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Congressional Task Force to Study Harrier Jet Safety

Marine officials insist that the combat aircraft, long the military's most perilous plane, is sound.

February 12, 2004|Alan C. Miller and Kevin Sack | Times Staff Writers

WASHINGTON — Despite assertions by the Marine Corps that its crash-plagued AV-8B Harrier attack jet is safe, House Armed Services Chairman Duncan Hunter (R-El Cajon) said Wednesday that he would create a task force to investigate a spate of recent accidents.

Hunter made his remarks at a committee hearing on escalating military aviation accidents.

Even though five Harriers crashed last year, Brig. Gen. Samuel T. Helland, the Marines' assistant aviation chief, testified that the plane is a "supportable aircraft" that has "done superbly" in combat in Afghanistan and Iraq. Nonetheless, Hunter said he would appoint Rep. Howard P. "Buck" McKeon (R-Santa Clarita) to lead the task force that will assess the Harrier's persistent safety problems.

The goal, Hunter said in an interview, will be to "see if there are facts that we can move on now that will help us to make the aircraft safe."

The Harrier has long been the military's most dangerous plane. Forty-five Marines have died in 148 noncombat accidents in the 32-year history of the single-seat jet. More than one-third of the fleet has been destroyed in crashes.

But its increased accident tally reflects a broader trend. The rate of serious, or Class A, accidents for all military aircraft jumped by about one-third in 2002 and 2003, to about two per 100,000 flight hours. A Class A accident is one that results in death or permanent injury or causes damage of more than $1 million.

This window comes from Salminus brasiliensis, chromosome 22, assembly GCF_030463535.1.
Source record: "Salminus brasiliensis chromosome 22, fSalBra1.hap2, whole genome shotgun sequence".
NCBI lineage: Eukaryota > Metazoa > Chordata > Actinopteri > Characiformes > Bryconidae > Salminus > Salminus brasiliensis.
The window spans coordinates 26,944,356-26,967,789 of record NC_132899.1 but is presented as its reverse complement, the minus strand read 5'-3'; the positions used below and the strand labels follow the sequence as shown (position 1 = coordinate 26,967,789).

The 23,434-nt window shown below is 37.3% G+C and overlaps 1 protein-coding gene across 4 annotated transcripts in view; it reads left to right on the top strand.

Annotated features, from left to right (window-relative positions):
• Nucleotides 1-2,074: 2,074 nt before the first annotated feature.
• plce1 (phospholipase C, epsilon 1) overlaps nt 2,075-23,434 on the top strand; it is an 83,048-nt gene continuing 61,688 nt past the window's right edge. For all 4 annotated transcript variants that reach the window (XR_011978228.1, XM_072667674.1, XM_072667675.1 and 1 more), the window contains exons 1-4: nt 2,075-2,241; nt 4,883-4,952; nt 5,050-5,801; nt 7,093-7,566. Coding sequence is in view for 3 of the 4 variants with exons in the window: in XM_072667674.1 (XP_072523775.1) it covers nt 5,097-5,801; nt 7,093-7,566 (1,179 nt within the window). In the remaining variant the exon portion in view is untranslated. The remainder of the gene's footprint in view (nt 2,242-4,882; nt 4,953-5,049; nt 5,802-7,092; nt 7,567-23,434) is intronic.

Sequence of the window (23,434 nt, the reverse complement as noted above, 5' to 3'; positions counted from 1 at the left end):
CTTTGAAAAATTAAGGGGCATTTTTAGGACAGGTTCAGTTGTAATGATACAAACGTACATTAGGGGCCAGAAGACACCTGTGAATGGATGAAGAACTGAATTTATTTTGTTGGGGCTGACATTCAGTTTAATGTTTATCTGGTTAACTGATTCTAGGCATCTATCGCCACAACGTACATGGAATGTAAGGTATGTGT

In the Air Force alone, accidents in the last decade killed more than 300 aviators, destroyed more than 250 aircraft and cost $11 billion, said Maj. Gen. Kenneth W. Hess, the commander of the Air Force's Safety Center. "These aviation accidents could have been prevented," he said.

Hess and his Navy and Army counterparts told Armed Services Committee members that human factors -- mistakes by pilots, mechanics and aircrew -- cause the vast majority of accidents. Such errors contributed to 83% of the Navy's serious accidents, while equipment or material failure contributed to 36%, said Rear Adm. Richard E. Brooks, the Naval Safety Center commander. Some accidents have multiple causes.

The demands of training and combat from U.S. involvement in the Balkans, Afghanistan and Iraq have taken a safety toll, Hess said. He cited the loss of helicopters operating under challenging conditions in the mountains of Afghanistan.

In contrast, the safety chiefs agreed, the aging of the military fleets does not pose a significant safety concern. Christopher Bolkcom, a military aviation analyst with the Congressional Research Service, testified that any correlation between aircraft age and safety "is unproven." Rather, he said, "leadership is the single most important factor in increasing safety." He noted that the number of staff with expertise and responsibility for aviation safety in the office of the Secretary of Defense had been cut in recent years from eight to none.